Pastors, if I can just speak directly to you for a moment: I have heard stories from multiple single mothers who have been harassed and propositioned for sex in your churches. In your single parenting and divorce recovery groups, during worship services, and while applying for jobs. By single men and by married men and in some cases by your staff members. I know you might struggle to believe it is happening in your church, but that is precisely the problem. Your finding it unbelievable is the reason you aren’t ever going to hear about it. You aren’t safe to tell. And we as leaders of the church need to work through that and repent of that because we owe it to our sisters in Christ to defend their cause rather than their victimizers.

They have enormous gifts. I really want to say this loudly after the last point. Single parents are not burdens or charity cases; they are called-and-gifted members of the body of Christ just like anyone else. They have talents and insights and wisdom and understandings of Jesus you do not. In particular, if suffering breeds sanctification (which it often does) and if having idols stripped away makes us rely on Jesus more (idols like marriage and the nuclear family and the easy American dream), then the single parents in your congregation might have more to teach you than you have to teach them.

So treat them like valuable resources. Ask for their opinions about things. Ask them to serve on committees and lead ministries. And then give them the practical help they need to make that happen. One phenomenon that continually boggles my mind is how churches will see a gifted single parent who would need childcare to serve in some way and conclude that the logical thing to do is not to ask them to serve instead of, you know, hiring them a babysitter.

In particular, ask them about their experiences in your church. One of the most common things I’ve heard as I’ve tried to ask fellow single parents about their experiences is, “Wow, nobody has ever asked me that before.” I can think of no more damning commentary on the pride and lack of caring curiosity in many of our communities.

They need community. The single biggest challenge of single parenting, in my experience, is not the time management or the cleaning or the cooking or the childcare. Those are all hard at times, certainly, but they pale in comparison to the unending aloneness. I use that term rather than “loneliness” intentionally—to be lonely is a feeling, to be alone is an objective state of being. I do not have another adult in my house to talk to about parenting choices, to laugh about the latest mess, or just to wrap my arm around and cry together. What is needed in that is not a pep talk to change my feelings; it is the physical presence of other people. The church should be the embodied presence of Jesus with those who struggle, and single parents especially need that presence.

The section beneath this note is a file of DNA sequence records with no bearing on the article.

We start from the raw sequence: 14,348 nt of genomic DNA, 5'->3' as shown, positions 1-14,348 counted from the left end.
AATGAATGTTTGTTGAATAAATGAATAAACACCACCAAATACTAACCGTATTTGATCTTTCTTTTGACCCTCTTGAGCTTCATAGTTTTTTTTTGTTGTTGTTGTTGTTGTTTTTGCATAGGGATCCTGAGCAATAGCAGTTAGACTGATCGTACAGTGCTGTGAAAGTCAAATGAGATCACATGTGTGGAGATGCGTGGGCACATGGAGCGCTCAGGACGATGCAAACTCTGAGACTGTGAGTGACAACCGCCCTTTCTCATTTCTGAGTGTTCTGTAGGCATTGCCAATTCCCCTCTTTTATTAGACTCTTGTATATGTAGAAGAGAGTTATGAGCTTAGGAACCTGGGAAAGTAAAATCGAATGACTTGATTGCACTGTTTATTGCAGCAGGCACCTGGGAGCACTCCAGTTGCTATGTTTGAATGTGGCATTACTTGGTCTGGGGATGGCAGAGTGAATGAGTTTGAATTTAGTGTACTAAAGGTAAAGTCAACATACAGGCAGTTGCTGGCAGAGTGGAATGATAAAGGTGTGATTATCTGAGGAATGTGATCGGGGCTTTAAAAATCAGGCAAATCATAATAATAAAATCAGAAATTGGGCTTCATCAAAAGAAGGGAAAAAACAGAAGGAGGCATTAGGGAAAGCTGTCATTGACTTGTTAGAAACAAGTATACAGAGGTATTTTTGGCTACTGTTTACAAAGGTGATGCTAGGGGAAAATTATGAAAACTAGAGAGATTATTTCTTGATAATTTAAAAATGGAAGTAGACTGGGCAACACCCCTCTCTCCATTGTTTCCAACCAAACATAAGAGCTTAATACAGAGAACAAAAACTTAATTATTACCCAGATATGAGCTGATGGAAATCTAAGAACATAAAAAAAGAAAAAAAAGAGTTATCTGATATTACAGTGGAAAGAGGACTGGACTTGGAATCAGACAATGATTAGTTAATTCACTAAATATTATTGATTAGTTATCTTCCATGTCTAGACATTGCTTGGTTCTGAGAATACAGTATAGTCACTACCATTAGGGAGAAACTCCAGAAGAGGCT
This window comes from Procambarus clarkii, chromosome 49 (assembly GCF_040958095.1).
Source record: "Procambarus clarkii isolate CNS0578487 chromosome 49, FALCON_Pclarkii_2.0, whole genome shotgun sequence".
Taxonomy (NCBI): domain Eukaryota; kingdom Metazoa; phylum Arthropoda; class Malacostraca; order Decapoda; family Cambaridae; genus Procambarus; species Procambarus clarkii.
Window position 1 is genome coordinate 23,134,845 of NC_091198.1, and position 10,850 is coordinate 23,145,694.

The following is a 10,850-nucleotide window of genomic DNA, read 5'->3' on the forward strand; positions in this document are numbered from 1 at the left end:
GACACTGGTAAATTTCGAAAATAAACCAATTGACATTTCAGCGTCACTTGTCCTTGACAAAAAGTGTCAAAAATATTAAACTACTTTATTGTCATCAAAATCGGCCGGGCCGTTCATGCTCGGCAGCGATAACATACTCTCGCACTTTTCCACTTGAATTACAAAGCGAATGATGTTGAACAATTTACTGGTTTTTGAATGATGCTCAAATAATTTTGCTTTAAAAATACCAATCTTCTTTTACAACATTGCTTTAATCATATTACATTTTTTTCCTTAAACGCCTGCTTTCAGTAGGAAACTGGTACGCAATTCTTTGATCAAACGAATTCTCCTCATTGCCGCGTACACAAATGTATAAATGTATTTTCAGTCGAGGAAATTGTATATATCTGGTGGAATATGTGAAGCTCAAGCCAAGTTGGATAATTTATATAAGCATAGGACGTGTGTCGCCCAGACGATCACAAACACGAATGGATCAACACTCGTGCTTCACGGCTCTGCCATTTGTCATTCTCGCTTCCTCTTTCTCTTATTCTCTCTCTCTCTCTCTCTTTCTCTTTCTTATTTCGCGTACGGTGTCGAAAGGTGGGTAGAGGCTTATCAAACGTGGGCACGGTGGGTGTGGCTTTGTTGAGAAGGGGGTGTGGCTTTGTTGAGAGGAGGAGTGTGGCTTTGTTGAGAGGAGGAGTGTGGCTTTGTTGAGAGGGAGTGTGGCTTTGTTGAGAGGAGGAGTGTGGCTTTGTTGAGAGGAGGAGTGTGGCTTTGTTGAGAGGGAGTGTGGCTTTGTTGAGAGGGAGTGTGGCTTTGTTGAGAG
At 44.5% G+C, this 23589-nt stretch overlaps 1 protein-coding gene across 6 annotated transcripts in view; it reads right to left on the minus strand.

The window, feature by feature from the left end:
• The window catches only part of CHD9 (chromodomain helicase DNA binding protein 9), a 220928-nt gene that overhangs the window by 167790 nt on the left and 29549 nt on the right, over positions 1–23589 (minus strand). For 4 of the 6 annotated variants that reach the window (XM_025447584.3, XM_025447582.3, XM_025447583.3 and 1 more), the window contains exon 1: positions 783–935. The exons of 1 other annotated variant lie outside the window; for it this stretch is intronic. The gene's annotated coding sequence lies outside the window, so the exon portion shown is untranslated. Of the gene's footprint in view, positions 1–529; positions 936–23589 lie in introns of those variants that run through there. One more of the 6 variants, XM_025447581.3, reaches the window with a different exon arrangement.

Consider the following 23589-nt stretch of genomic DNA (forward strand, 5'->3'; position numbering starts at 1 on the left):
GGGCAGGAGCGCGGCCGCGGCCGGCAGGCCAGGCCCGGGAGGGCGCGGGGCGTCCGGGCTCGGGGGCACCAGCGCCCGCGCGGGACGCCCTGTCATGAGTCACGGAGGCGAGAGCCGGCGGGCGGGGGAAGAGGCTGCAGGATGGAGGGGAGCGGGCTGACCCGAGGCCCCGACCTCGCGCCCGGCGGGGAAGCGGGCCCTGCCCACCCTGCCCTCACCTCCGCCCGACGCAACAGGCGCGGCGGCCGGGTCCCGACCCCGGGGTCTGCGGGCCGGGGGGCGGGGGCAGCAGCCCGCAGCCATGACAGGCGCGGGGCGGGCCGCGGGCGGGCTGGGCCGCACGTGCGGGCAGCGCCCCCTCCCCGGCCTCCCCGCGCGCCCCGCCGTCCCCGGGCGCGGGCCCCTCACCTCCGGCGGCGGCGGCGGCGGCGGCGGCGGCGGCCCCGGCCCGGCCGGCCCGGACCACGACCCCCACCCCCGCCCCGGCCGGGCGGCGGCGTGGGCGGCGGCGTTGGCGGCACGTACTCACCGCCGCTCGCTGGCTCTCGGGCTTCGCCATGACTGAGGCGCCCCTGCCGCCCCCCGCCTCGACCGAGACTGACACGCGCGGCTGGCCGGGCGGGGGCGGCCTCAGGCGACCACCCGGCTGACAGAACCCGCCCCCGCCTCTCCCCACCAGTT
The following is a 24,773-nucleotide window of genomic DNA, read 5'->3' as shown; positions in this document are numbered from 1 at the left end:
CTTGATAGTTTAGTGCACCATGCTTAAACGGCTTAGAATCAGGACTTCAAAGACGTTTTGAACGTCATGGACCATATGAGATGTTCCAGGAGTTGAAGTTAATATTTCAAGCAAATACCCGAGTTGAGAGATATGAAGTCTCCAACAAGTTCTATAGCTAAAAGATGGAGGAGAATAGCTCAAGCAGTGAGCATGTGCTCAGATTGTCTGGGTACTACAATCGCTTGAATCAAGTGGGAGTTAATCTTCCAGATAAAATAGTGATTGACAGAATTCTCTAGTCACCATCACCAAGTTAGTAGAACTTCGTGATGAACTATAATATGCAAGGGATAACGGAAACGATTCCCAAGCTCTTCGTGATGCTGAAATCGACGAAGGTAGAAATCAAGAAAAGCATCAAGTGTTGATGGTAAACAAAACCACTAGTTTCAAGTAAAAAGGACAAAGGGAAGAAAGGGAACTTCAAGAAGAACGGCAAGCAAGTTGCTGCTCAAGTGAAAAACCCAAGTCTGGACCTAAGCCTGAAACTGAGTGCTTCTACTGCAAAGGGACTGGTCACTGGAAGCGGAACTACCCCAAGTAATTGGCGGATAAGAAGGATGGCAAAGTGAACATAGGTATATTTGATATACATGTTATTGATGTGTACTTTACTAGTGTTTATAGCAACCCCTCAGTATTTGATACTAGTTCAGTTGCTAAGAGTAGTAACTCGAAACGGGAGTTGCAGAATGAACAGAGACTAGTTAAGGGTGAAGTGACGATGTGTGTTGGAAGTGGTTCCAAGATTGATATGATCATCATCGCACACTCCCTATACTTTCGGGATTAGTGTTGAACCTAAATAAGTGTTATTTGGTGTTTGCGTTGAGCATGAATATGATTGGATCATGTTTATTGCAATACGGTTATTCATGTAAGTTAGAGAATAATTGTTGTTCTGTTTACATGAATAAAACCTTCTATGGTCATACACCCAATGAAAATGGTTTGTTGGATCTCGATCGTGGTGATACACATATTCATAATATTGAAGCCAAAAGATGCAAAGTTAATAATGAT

In particular, this means that you, Christian, need to seek to be that embodied presence. Single parent groups are not a way of solving the relational needs of single parents any more than insane asylums were a way of solving emotional needs of those struggling with their mental health. Too often our "ministries" to single parents are really just ways of shunting them into demographically-defined programs where they can take care of each other rather than requiring anything from us. This is sinful, and it also will not work. What they need is the sort of community only the church can offer: people of all ages, all stations of life, coming together in fellowship and faith.

In particular, if you are married, I would strongly encourage you to take the initiative in building relationships with single people in general. I understand why it doesn’t happen naturally: Elizabeth and I used to love our “couple friends,” and hangouts are not as simple when the boys and girls can’t naturally pair off to do their own things. However, that is putting your comfort over the care of someone who needs relationship and who probably especially longs for the beautiful example of a good marriage. And frankly, you’ve probably got more margin to sacrifice pursuing and loving a single parent than they have to take the initiative themselves. 

They could use some practical help too. For all of the above about needing relationships... having a babysitter is also really great. So is sharing meals (it gets exhausting cooking every. Single. Night.) I know several single moms who have mentioned the blessings of having someone to help fix things around the house or their car, since they culturally were never taught to do those things. I am incredibly grateful for the two women who come and clean my house every week as a gesture of love. As one wise friend puts it: it isn't rocket science, it's community.

On that note, let me offer my rules of showing charity more generally, learned from years of receiving it with great gratitude but also occasional frustrations:

1. Generally, don't wait to be asked and handle the details yourself. Obviously there are exceptions (don't repaint my house without discussing the new color), but too often offers of charity will be "I'm willing generally to do something, but you work out all the details and the scheduling and then communicate that all to me and I'll help." This feels like adding work to the person's life, not taking it away. Likewise, saying "Can I take your kids on Saturday" is way better than saying "I'm available to babysit sometime if you want some time away."